Author: Dr. Teresa Evans | Category: Career Development | February 01, 2016
"The two most common
misconceptions about graduate students and postdoctoral fellows is that everyone
wants to remain in academia and that a graduate degree will only prepare you
for a job in academia,” said Dr. Teresa Evans, director of the Office of Career Development at the Graduate School of Biomedical Sciences at UT Health Science
Center San Antonio.
Dr. Evans explained that several factors have impacted career
planning for those who have a Ph.D. The first that often comes to mind is the
decrease in funding but the lesser thought about but still a reality is that a
career in both academia and industry is not a guarantee just because you have a
“This doesn’t mean that there are no jobs out there, or that
you will not get the job that you want. I am a firm believer that all graduate
trainees can become whatever it is that they wish to become. But what these realities tell us is that you need to
work very hard, have a plan, and articulate the transferrable skills that you
have, by virtue of your graduate training,” Dr. Evans said.
Top 5 Transferrable
Skills From Your Ph.D. and Graduate Education
(to mention in your
interview and on your C.V. and/or Resume)
1) Writing--- Experience working on
grants and manuscripts is a good indicator of a strong writer. If you have published
a paper or been a co-author, this is an excellent addition to your portfolio.
Also, a non-academic writing sample, where you are the only author, is a
valuable addition as it can support your ability to translate your research for
alternative audiences. If you are
interested in this look to blog, not unlike this one, to write a piece. Contact Charlotte Anthony, if you are interested in writing for the Pipette Gazette!
2) Public Speaking—Most graduate trainees have
experience giving poster presentations, this is a great example of public
speaking and really highlights your communication skills. But next time, shoot
for a platform presentation. This is an
ideal way to support your strong communication skills. In addition to scientific audiences, be sure
to get some experience speaking to the general public and in a classroom
setting to articulate your ability to communicate your work to a varied
3) Leadership—Have you lead an experiment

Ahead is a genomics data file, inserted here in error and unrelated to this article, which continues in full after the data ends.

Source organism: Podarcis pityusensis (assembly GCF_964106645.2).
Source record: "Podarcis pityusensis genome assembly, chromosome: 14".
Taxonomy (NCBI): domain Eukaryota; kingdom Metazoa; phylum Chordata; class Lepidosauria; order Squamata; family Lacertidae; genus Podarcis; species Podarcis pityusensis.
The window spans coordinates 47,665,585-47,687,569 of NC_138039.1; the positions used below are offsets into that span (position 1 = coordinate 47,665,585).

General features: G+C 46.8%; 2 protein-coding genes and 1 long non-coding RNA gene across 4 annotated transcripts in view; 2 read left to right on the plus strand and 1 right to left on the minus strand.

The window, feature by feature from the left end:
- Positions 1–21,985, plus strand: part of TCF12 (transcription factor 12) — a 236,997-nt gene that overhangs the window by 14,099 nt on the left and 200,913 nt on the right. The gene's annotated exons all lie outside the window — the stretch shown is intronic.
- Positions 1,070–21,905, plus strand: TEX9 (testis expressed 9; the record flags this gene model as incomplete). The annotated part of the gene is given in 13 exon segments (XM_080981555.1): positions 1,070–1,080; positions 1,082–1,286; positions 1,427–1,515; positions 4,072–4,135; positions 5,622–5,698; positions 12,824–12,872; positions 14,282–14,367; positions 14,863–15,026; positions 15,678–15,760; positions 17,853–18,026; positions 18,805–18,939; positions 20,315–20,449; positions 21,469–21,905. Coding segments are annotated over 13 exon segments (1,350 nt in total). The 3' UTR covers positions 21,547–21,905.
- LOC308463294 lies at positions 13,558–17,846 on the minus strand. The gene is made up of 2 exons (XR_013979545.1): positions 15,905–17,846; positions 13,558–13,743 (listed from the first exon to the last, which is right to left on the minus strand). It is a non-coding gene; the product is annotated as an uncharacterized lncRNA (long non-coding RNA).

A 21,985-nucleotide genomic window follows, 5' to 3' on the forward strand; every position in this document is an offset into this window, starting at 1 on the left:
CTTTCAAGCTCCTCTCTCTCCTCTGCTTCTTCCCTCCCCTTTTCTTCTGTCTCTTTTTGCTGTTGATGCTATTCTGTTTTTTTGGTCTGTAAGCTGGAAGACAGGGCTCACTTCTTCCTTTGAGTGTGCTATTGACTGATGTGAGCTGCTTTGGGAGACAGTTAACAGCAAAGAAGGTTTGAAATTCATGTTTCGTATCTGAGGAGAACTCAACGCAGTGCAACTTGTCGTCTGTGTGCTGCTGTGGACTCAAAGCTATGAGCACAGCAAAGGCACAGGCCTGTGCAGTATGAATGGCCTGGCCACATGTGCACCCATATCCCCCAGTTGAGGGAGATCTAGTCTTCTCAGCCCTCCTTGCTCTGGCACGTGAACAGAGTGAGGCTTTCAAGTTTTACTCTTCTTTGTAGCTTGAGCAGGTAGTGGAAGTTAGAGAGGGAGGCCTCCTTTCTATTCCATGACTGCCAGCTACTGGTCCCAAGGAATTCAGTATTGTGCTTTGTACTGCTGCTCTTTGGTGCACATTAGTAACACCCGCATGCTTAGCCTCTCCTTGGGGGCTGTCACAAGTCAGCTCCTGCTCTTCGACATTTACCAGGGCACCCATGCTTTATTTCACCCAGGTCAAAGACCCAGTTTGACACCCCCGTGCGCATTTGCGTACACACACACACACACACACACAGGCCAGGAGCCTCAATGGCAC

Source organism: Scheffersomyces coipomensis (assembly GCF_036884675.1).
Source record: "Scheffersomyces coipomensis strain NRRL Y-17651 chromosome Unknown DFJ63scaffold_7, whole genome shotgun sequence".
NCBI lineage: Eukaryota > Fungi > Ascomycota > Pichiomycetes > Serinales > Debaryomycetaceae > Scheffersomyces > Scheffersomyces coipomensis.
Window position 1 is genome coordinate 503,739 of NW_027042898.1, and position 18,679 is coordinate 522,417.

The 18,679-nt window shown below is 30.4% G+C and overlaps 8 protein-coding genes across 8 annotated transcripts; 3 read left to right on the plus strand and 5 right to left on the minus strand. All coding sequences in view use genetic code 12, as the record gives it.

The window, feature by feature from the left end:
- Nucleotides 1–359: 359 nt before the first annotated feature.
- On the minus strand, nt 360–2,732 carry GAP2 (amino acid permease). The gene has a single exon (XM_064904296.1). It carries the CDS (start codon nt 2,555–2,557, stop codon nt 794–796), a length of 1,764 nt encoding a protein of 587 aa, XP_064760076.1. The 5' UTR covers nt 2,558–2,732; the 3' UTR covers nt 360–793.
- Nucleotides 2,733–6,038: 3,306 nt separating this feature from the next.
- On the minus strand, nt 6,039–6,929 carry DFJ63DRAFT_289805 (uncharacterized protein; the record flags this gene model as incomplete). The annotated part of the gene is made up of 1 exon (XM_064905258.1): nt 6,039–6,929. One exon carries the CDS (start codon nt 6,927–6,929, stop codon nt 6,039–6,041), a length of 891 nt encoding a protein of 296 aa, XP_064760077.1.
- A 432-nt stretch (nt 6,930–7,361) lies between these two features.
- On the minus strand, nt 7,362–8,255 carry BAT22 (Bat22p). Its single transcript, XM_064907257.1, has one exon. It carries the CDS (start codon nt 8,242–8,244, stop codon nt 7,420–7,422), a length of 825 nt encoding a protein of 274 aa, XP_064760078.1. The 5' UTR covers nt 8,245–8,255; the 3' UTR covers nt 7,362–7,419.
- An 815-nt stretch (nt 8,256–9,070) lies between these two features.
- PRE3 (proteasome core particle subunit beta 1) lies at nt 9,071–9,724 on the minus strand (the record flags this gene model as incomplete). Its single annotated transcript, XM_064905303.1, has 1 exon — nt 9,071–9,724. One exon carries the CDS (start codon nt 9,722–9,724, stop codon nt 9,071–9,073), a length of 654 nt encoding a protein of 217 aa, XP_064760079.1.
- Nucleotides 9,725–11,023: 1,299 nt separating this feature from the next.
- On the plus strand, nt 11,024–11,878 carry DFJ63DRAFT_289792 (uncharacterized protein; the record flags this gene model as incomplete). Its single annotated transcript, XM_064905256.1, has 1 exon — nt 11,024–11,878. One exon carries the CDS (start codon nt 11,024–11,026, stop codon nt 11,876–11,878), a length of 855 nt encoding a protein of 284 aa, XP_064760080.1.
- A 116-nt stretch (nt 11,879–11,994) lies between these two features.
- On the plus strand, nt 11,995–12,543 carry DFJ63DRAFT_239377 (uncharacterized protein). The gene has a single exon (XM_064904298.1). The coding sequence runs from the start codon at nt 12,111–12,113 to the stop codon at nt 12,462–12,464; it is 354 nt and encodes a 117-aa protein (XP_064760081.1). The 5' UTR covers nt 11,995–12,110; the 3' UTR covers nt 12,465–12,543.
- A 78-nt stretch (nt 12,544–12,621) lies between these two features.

from start to finish? Have you been in charge of a project and guided others?
Have you ever led a meeting or group discussion? Have you mentored anyone? A
great way to gain leadership experience is to mentor younger students both in
and out of the lab.
4) Project Management---Do you have
specific projects you have worked on which show your ability to understand and
synthesize large quantities of data? When articulating your project, be sure to
explain why your project was important, what you did specifically, and any
challenges you may have had to overcome. For example, if your experiment
failed, what did you do? Did you try it the same way or different? These
vignettes are often a good way to show your soft skills in addition to articulating
your technical skills. By fact of completing a dissertation or thesis you have
managed a project! Now you just have to convince others that you managed it
5) Independence—Are you able to work
effectively with limited supervision? Do you have examples of working and
solving problems by yourself without needing guidance? Most employers want to
see that their future employees will be able to work independently and also as
a team player. An example to show this might be to explain that although you
work in a lab with several other people, you are responsible for contributing a
certain aspect in order for the project as a whole to succeed. Group and team
work is key as science and innovation move forward not by the efforts of a
single person but by the efforts of a group as a whole.
Now that you know what these skills are you have to learn how to make
them clear to employers.
Dr. Evans explained that before looking for a job,
make sure that your transferrable skills are visible on your resume.
“Most people often see the hard skills such as Ph.D. with three to seven
years of experience (orange) and ignore the soft skills such as ability to
multi-task or work well in teams (yellow),” Dr. Evans said. “This is a huge
mistake because the ability to show the soft skills is what often leads the
candidate to shine in a job interview.”
For more information on how to plan for your career, see here. If you would like one-on-one career consulting, please email Dr. Teresa Evans. More resources: the full powerpoint presentation or career worksheet.
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